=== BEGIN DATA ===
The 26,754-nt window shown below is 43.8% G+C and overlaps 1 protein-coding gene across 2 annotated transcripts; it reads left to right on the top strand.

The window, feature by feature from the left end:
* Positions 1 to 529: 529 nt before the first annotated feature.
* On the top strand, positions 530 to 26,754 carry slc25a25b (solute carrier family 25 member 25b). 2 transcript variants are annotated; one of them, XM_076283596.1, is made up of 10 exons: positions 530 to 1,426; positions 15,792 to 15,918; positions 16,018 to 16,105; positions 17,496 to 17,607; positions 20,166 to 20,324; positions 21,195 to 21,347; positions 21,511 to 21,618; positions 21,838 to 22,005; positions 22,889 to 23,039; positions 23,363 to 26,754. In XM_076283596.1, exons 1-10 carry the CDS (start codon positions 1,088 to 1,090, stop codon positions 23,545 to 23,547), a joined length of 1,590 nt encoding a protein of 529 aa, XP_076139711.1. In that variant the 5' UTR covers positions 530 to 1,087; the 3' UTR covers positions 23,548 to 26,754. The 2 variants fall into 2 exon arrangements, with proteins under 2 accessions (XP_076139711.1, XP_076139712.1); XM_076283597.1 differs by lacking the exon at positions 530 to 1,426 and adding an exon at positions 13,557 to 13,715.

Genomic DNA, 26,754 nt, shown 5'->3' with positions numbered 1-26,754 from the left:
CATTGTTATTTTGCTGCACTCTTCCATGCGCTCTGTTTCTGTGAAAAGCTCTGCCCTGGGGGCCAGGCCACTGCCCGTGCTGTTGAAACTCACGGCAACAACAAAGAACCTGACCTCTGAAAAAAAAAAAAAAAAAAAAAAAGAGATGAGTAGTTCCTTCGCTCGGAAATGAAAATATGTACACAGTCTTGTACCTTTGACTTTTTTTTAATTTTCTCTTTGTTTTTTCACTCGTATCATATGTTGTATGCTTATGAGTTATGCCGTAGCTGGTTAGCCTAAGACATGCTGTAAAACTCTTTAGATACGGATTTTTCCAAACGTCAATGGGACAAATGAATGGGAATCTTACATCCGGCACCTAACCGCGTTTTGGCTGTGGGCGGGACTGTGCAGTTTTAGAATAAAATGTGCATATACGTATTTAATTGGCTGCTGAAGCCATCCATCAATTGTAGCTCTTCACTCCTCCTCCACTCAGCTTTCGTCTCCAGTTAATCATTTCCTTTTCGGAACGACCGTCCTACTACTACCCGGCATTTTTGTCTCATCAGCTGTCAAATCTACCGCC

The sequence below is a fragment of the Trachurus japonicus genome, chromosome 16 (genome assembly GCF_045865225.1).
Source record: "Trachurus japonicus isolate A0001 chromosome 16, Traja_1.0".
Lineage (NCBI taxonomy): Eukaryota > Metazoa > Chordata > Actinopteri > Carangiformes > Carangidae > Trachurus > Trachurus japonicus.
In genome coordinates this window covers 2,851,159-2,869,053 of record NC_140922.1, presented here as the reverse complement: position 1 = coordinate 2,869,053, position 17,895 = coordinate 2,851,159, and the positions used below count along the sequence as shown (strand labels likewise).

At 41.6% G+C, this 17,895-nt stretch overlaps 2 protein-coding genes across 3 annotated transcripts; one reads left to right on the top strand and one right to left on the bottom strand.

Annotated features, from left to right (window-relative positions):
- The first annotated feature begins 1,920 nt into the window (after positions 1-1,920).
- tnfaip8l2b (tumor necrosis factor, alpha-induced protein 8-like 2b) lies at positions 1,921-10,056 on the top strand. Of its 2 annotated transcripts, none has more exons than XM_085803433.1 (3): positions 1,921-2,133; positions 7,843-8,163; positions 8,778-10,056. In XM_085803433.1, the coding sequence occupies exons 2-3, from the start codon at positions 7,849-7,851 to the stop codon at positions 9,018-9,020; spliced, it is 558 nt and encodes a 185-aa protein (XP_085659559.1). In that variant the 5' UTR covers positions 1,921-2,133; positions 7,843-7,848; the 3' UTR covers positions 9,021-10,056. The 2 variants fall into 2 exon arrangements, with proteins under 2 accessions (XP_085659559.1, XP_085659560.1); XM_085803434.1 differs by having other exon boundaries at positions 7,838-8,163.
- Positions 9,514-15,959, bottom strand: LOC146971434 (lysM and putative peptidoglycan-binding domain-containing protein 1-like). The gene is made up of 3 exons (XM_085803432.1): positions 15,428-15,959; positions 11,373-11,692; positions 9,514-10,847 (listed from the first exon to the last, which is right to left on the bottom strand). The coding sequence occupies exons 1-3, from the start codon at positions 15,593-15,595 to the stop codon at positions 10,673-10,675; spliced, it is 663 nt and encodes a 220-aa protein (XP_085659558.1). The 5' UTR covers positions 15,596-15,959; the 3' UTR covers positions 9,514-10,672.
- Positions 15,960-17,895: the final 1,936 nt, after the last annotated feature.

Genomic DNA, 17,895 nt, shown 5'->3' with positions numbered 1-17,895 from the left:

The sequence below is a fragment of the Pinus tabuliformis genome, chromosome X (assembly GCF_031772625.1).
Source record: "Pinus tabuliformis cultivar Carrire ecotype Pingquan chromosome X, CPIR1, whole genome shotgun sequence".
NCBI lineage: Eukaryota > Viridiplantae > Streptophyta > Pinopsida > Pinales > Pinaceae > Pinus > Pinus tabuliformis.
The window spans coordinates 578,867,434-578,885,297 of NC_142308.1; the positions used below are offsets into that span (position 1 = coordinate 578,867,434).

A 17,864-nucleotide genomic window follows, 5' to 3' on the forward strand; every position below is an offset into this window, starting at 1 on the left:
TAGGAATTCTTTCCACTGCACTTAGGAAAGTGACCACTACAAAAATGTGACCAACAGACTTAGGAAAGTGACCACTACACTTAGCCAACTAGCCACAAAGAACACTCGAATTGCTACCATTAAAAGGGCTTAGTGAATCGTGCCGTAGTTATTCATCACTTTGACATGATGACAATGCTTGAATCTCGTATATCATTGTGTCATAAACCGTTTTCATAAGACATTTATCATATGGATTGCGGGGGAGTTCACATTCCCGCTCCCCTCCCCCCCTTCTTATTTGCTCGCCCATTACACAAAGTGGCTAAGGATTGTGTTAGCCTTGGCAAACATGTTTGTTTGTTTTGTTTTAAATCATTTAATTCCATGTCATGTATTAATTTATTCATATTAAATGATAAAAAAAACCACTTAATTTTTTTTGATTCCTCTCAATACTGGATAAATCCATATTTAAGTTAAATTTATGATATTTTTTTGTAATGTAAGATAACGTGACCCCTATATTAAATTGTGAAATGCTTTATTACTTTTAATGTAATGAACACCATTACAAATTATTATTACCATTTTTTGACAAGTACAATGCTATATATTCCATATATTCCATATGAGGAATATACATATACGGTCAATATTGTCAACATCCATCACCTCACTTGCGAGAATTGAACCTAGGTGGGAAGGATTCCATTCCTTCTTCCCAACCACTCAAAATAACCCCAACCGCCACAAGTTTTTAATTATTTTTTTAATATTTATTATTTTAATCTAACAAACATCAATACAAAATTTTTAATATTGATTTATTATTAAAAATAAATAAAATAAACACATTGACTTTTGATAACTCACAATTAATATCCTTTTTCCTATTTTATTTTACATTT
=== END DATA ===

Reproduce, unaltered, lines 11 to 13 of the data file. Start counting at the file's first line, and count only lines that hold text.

At 41.6% G+C, this 17,895-nt stretch overlaps 2 protein-coding genes across 3 annotated transcripts; one reads left to right on the top strand and one right to left on the bottom strand.

Annotated features, from left to right (window-relative positions):
- The first annotated feature begins 1,920 nt into the window (after positions 1-1,920).